Earlier this month five black lion tamarins made the epic journey from Sao Paulo to Jersey where they have taken up residence at Durrell.
Bringing these five tamarins to Jersey is a vital step for the survival of this species in captivity. Durrell manages the international studbook for black lion tamarins and hopes that it can now start to re-grow the population. In Europe the captive population is down to just four individuals but a viable size of 350-400 animals is needed to serve as a proper safety net against a disaster in the wild.
Dominic Wormell, Head of Mammals at Durrell Wildlife Conservation Trust has been working with the species for nearly 30 years comments: This import of black lion tamarins is vital for the international conservation programme for the species and represents a great collaboration of international institutions working together to secure the future of a species.
The tamarins fragmented wild population is under ever increasing pressure due to habitat destruction and the extreme effects of climate change, making the likelihood of a stochastic event such as a fire or outbreak of disease ever more likely in these small forest patches. The isolated populations in the wild have to be monitored and managed for them to survive.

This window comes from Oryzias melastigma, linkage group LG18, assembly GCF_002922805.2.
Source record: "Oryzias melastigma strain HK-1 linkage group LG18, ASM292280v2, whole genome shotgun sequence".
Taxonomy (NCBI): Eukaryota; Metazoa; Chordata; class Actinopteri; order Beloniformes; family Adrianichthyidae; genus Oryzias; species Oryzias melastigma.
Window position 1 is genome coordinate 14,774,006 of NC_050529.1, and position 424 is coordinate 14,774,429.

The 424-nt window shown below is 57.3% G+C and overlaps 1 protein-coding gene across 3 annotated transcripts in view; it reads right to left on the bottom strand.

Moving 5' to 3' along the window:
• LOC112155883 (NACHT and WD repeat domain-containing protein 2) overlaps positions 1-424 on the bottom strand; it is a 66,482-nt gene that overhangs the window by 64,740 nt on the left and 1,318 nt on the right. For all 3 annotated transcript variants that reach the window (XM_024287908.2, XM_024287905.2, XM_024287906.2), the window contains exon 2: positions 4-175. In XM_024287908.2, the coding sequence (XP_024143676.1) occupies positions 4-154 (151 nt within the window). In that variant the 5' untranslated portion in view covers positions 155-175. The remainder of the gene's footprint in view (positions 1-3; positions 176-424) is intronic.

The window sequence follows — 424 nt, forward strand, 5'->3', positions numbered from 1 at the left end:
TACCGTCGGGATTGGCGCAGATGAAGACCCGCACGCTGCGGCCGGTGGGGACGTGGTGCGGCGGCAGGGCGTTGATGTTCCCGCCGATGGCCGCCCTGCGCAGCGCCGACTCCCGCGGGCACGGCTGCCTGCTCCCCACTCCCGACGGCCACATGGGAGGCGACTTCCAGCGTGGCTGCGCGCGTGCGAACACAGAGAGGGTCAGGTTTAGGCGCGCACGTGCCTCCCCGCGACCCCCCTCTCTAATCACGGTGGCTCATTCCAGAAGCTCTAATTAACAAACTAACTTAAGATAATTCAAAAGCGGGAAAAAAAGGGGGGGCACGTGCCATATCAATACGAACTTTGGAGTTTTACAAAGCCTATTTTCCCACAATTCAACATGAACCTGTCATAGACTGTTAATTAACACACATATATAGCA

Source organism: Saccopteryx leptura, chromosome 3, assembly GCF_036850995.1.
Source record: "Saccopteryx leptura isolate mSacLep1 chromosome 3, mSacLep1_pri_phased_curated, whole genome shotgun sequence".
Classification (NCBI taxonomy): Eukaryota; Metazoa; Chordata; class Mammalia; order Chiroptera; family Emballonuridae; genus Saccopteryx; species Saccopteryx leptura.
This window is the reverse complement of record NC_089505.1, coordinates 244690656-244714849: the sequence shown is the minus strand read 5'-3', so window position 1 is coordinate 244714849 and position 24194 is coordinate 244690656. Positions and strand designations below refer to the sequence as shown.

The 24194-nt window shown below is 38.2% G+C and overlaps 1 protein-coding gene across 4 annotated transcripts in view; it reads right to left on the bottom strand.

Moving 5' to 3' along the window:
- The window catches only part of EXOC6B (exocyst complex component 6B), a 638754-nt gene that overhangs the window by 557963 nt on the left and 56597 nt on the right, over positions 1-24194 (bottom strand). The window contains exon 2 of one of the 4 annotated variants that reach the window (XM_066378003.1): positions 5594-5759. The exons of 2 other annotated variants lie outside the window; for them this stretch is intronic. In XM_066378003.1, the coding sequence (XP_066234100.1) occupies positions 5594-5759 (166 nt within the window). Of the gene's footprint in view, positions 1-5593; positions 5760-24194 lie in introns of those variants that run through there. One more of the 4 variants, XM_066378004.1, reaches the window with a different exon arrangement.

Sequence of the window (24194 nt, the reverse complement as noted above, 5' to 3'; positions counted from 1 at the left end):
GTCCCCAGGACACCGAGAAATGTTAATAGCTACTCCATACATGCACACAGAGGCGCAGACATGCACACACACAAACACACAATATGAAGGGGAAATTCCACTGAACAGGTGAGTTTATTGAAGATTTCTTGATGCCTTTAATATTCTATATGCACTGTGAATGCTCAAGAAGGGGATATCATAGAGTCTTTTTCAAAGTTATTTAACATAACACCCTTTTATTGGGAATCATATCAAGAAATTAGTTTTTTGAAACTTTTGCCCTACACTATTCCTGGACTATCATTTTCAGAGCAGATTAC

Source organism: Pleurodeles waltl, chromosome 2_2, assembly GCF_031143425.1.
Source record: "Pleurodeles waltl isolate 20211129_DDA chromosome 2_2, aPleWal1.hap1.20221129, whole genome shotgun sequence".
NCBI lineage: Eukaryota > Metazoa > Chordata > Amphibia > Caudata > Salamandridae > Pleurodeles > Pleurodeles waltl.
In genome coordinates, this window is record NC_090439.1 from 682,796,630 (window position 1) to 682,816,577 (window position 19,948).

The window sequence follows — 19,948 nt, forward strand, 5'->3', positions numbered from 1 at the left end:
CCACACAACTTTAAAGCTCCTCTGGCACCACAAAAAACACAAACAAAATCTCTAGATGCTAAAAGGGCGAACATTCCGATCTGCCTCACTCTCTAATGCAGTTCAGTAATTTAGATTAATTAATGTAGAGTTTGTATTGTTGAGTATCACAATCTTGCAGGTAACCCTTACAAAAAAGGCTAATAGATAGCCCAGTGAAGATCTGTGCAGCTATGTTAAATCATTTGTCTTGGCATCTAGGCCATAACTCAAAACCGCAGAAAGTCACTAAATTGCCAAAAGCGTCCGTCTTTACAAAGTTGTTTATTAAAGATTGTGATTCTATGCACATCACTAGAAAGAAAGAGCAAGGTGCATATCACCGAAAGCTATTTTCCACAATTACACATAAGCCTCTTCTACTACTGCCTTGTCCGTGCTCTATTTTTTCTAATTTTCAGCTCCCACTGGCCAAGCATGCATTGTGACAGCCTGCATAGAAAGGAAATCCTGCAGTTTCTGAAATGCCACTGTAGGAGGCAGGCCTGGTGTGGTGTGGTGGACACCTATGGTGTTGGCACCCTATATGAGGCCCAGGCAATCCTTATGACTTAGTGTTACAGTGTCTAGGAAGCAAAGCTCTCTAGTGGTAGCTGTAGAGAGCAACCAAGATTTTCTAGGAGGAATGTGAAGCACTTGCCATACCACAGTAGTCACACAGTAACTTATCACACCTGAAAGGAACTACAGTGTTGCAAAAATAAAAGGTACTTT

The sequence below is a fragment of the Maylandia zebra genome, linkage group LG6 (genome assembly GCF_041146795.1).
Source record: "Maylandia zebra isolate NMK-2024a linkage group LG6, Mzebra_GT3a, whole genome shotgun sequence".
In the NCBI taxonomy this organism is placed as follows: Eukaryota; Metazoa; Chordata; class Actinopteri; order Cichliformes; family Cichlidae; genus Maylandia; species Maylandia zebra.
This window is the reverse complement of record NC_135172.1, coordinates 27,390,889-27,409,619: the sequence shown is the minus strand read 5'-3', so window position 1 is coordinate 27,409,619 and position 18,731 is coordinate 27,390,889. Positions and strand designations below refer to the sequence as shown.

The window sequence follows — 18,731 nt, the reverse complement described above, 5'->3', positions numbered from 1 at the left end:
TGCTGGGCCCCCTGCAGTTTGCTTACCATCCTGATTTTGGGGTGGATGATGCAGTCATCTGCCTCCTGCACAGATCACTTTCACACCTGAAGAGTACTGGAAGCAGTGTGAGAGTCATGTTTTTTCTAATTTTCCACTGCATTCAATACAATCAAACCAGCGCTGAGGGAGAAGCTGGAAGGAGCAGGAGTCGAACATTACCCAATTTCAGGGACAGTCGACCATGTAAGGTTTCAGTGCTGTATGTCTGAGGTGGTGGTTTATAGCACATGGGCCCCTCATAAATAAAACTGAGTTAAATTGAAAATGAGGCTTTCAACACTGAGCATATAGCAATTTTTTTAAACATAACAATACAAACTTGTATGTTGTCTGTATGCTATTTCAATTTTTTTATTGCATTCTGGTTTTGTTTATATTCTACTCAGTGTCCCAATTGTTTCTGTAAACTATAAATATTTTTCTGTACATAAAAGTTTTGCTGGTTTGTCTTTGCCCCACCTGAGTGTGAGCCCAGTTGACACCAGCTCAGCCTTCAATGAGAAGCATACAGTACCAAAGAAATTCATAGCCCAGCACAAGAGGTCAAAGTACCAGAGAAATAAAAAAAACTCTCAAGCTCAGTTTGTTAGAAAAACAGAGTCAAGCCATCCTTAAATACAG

Tamarins isolated in a small forest fragment surrounded by intensive agriculture are to all intents and purposes, captive, and will die out without intervention. We view the animals in captivity as a population in a safe forest fragment, a population that can be managed closely and in the future integrated back into the wild.
Black lion tamarins are endangered on the IUCN red list, with just 1,600 of these miniature monkeys thought to be living in the wild. The captive population in Europe has reached precariously low levels and is now at risk of dying out, hence the need to introduce new individuals to the breeding programme.
Once thought to be extinct, the black lion tamarin was rediscovered in the 1970s and is now only found in Sao Paulo, Brazil. These tamarins are under immense pressure as severe deforestation has dramatically reduced their habitat to just 7% of its former range and left the species in a precarious state In 1990 black lion tamarins were bred at Durrell and this was the first time this has been accomplished. outside their native Brazil. In 1999 we reached a crucial stage in the species recovery programme, a group of BLTs trained in the woods at Jersey Zoo was returned to Brazil for reintroduction to the wild.